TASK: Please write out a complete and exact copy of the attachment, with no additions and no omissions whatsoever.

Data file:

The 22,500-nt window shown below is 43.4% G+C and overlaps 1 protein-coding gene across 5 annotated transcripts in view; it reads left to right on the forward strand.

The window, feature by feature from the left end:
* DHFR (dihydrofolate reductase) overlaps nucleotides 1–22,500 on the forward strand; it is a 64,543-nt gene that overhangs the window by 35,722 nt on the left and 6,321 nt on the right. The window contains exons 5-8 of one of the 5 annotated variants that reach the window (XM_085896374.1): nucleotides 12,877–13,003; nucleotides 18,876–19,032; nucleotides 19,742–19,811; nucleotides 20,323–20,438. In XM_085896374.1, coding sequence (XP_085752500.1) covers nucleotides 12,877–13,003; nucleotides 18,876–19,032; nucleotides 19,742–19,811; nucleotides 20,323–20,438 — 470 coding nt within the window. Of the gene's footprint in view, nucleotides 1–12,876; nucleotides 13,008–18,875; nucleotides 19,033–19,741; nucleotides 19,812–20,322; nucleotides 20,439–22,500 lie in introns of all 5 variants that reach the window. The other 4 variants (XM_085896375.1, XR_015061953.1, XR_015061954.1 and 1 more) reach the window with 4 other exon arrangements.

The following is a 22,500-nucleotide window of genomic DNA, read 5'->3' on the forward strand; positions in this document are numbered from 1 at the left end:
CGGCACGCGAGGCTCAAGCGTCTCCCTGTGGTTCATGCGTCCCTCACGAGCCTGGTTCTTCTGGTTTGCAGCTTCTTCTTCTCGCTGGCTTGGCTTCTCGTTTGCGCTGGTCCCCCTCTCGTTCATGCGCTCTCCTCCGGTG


The 22,500-nt window shown below is 43.4% G+C and overlaps 1 protein-coding gene across 5 annotated transcripts in view; it reads left to right on the forward strand.

The window, feature by feature from the left end:
* DHFR (dihydrofolate reductase) overlaps nucleotides 1–22,500 on the forward strand; it is a 64,543-nt gene that overhangs the window by 35,722 nt on the left and 6,321 nt on the right. The window contains exons 5-8 of one of the 5 annotated variants that reach the window (XM_085896374.1): nucleotides 12,877–13,003; nucleotides 18,876–19,032; nucleotides 19,742–19,811; nucleotides 20,323–20,438. In XM_085896374.1, coding sequence (XP_085752500.1) covers nucleotides 12,877–13,003; nucleotides 18,876–19,032; nucleotides 19,742–19,811; nucleotides 20,323–20,438 — 470 coding nt within the window. Of the gene's footprint in view, nucleotides 1–12,876; nucleotides 13,008–18,875; nucleotides 19,033–19,741; nucleotides 19,812–20,322; nucleotides 20,439–22,500 lie in introns of all 5 variants that reach the window. The other 4 variants (XM_085896375.1, XR_015061953.1, XR_015061954.1 and 1 more) reach the window with 4 other exon arrangements.

The following is a 22,500-nucleotide window of genomic DNA, read 5'->3' on the forward strand; positions in this document are numbered from 1 at the left end:
CGGCACGCGAGGCTCAAGCGTCTCCCTGTGGTTCATGCGTCCCTCACGAGCCTGGTTCTTCTGGTTTGCAGCTTCTTCTTCTCGCTGGCTTGGCTTCTCGTTTGCGCTGGTCCCCCTCTCGTTCATGCGCTCTCCTCCGGTG